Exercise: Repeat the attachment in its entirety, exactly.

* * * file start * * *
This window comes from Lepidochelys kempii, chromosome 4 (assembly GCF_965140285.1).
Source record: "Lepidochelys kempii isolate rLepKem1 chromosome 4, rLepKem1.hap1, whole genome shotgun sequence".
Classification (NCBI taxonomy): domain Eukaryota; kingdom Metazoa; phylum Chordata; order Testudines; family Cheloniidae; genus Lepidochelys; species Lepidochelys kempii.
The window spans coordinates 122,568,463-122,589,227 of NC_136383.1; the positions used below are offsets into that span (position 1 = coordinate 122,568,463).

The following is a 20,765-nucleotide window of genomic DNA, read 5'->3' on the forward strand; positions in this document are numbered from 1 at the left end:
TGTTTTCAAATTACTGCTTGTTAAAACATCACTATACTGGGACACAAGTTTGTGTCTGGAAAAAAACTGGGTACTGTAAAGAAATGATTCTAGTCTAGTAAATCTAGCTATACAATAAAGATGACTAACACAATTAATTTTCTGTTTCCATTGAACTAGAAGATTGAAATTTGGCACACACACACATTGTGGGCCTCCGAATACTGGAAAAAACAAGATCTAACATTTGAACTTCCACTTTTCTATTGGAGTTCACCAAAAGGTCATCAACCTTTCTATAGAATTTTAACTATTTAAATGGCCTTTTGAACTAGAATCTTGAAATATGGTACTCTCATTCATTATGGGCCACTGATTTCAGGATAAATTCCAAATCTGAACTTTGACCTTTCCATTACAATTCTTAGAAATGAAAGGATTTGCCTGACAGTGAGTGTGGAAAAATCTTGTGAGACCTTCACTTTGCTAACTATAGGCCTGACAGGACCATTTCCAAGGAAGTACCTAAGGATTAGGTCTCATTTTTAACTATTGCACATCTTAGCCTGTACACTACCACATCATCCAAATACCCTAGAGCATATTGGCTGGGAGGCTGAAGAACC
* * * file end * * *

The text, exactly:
This window comes from Lepidochelys kempii, chromosome 4 (assembly GCF_965140285.1).
Source record: "Lepidochelys kempii isolate rLepKem1 chromosome 4, rLepKem1.hap1, whole genome shotgun sequence".
Classification (NCBI taxonomy): domain Eukaryota; kingdom Metazoa; phylum Chordata; order Testudines; family Cheloniidae; genus Lepidochelys; species Lepidochelys kempii.
The window spans coordinates 122,568,463-122,589,227 of NC_136383.1; the positions used below are offsets into that span (position 1 = coordinate 122,568,463).

The following is a 20,765-nucleotide window of genomic DNA, read 5'->3' on the forward strand; positions in this document are numbered from 1 at the left end:
TGTTTTCAAATTACTGCTTGTTAAAACATCACTATACTGGGACACAAGTTTGTGTCTGGAAAAAAACTGGGTACTGTAAAGAAATGATTCTAGTCTAGTAAATCTAGCTATACAATAAAGATGACTAACACAATTAATTTTCTGTTTCCATTGAACTAGAAGATTGAAATTTGGCACACACACACATTGTGGGCCTCCGAATACTGGAAAAAACAAGATCTAACATTTGAACTTCCACTTTTCTATTGGAGTTCACCAAAAGGTCATCAACCTTTCTATAGAATTTTAACTATTTAAATGGCCTTTTGAACTAGAATCTTGAAATATGGTACTCTCATTCATTATGGGCCACTGATTTCAGGATAAATTCCAAATCTGAACTTTGACCTTTCCATTACAATTCTTAGAAATGAAAGGATTTGCCTGACAGTGAGTGTGGAAAAATCTTGTGAGACCTTCACTTTGCTAACTATAGGCCTGACAGGACCATTTCCAAGGAAGTACCTAAGGATTAGGTCTCATTTTTAACTATTGCACATCTTAGCCTGTACACTACCACATCATCCAAATACCCTAGAGCATATTGGCTGGGAGGCTGAAGAACC